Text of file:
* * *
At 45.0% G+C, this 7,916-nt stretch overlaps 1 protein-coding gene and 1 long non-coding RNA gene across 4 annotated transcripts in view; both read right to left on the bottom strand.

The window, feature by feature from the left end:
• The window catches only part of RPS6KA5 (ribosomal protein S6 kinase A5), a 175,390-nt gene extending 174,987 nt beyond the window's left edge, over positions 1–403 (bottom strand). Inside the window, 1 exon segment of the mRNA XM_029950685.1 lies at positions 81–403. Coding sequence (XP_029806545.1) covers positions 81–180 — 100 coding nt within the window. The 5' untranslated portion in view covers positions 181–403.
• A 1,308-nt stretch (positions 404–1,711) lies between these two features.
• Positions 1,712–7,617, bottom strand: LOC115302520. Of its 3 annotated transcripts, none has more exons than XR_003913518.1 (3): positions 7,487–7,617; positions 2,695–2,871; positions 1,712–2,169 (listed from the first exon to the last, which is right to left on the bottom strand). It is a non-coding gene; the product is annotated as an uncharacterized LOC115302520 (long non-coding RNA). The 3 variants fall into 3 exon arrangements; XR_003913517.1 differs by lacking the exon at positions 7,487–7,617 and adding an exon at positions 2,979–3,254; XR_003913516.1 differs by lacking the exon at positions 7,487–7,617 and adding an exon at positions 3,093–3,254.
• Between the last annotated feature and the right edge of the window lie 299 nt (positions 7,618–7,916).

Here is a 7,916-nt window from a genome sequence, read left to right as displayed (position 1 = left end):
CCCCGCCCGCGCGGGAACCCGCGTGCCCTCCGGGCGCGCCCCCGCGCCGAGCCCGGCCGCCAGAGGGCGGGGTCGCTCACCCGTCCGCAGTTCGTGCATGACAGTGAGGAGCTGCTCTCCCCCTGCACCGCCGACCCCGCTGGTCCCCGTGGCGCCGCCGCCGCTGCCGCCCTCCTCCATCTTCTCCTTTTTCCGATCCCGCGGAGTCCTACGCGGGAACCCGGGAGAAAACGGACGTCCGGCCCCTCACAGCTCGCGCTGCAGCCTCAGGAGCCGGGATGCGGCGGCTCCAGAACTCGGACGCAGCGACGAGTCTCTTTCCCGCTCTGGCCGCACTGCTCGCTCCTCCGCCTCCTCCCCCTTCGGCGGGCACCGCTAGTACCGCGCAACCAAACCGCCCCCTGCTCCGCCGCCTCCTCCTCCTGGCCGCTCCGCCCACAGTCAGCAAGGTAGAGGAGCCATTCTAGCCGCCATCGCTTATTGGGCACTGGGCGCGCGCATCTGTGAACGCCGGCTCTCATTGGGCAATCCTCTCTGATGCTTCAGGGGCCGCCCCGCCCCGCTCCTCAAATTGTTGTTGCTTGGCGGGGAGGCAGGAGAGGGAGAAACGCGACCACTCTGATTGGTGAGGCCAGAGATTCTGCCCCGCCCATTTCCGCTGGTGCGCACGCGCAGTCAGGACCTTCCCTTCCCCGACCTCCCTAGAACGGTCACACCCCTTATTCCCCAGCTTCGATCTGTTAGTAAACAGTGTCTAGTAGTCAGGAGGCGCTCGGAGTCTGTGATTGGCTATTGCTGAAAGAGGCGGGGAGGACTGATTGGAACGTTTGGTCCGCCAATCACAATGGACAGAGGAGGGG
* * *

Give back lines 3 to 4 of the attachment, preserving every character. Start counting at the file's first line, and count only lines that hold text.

• The window catches only part of RPS6KA5 (ribosomal protein S6 kinase A5), a 175,390-nt gene extending 174,987 nt beyond the window's left edge, over positions 1–403 (bottom strand). Inside the window, 1 exon segment of the mRNA XM_029950685.1 lies at positions 81–403. Coding sequence (XP_029806545.1) covers positions 81–180 — 100 coding nt within the window. The 5' untranslated portion in view covers positions 181–403.
• A 1,308-nt stretch (positions 404–1,711) lies between these two features.